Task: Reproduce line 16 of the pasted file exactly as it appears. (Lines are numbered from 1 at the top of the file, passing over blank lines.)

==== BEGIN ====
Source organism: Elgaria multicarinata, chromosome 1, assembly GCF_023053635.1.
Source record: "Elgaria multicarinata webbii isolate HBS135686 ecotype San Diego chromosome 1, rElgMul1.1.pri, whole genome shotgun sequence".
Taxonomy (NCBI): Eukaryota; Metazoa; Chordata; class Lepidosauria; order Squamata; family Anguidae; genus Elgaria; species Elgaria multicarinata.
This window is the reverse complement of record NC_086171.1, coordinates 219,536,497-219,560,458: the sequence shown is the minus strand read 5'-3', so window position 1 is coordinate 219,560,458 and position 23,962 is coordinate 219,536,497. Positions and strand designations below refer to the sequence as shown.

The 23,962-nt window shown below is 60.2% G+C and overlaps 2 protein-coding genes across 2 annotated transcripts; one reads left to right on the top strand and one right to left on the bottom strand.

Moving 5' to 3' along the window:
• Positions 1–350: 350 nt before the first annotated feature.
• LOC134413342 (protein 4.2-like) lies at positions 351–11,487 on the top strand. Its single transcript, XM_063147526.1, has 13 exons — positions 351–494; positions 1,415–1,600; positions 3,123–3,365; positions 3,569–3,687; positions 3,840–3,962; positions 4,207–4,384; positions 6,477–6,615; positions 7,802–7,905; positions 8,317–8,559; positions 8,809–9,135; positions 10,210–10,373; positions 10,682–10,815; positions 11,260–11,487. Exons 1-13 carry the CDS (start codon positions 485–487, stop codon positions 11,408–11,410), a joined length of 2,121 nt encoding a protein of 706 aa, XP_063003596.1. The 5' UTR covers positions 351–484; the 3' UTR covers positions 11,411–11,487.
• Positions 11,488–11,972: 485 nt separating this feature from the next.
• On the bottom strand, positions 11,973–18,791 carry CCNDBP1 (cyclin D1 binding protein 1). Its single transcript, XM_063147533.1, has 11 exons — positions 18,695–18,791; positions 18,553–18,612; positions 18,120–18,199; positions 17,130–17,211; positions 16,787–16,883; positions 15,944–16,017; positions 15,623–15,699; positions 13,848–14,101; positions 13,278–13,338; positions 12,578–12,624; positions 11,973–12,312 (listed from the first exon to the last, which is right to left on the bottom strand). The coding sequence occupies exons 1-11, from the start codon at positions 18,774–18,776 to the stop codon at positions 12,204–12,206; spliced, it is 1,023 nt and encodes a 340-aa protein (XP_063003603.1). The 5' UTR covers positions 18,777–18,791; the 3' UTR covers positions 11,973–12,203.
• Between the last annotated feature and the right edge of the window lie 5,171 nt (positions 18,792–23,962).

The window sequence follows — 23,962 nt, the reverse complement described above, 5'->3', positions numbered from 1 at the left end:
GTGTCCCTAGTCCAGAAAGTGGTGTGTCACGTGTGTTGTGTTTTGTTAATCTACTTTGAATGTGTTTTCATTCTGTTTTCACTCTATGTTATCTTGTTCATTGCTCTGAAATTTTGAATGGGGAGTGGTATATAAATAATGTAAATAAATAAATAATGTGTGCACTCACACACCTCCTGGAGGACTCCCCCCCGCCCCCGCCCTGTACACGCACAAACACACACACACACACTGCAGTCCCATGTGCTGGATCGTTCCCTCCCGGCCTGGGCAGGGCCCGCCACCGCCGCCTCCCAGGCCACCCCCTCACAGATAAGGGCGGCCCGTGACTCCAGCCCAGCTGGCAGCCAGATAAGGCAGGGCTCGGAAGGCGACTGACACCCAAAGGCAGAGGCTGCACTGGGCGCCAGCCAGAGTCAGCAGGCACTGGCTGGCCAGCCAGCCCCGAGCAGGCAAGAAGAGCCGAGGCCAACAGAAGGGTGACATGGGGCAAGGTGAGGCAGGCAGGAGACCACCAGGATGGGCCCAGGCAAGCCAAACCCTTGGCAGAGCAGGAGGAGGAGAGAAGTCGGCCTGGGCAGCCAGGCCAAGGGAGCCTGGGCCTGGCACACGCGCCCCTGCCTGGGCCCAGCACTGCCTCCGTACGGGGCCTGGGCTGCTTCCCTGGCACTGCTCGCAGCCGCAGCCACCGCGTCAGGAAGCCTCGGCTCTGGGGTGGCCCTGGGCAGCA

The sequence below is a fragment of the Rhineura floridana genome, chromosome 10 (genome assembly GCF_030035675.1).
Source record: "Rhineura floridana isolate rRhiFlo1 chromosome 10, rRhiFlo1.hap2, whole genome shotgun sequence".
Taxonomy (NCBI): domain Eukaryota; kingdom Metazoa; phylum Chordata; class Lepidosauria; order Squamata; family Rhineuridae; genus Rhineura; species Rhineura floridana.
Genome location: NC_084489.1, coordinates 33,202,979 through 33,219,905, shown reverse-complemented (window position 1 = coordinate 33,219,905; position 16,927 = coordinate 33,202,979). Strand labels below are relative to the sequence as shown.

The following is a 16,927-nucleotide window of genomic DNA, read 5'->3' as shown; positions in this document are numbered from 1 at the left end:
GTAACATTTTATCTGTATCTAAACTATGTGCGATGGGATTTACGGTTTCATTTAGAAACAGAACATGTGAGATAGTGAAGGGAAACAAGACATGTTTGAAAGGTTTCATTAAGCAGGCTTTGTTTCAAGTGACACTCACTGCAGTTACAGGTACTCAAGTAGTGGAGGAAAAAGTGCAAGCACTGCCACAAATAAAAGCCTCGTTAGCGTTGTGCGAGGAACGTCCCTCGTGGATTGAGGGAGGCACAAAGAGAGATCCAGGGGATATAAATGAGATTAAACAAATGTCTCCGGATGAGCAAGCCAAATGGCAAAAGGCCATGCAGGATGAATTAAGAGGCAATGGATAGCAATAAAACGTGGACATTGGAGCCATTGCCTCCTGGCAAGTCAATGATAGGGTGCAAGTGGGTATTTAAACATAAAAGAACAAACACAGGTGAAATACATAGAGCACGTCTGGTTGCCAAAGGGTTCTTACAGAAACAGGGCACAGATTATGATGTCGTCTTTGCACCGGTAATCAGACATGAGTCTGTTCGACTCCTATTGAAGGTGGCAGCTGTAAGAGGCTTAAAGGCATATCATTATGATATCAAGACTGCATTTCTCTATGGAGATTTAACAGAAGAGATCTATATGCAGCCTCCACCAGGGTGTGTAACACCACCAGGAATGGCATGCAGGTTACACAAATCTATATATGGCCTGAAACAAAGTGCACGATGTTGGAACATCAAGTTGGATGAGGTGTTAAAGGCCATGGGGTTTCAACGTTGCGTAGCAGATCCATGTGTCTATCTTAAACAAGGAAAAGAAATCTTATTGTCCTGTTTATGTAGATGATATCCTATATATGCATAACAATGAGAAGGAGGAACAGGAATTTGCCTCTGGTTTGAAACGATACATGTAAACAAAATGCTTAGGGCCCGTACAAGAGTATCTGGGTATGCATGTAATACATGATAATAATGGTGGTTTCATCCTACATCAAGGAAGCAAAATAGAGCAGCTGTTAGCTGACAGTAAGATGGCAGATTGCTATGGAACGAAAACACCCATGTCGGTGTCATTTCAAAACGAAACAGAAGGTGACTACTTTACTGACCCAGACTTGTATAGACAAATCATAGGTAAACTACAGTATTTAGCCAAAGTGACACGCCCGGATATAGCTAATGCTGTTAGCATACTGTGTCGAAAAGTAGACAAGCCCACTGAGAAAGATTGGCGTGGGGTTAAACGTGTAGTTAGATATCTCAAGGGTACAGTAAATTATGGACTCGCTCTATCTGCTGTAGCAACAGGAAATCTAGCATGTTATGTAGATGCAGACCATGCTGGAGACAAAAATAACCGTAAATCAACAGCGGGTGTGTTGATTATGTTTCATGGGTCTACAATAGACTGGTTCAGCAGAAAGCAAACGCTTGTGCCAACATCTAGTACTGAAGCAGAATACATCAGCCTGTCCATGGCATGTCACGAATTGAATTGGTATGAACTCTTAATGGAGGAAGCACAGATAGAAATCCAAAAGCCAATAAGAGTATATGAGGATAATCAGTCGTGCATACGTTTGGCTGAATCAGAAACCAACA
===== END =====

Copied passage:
Taxonomy (NCBI): domain Eukaryota; kingdom Metazoa; phylum Chordata; class Lepidosauria; order Squamata; family Rhineuridae; genus Rhineura; species Rhineura floridana.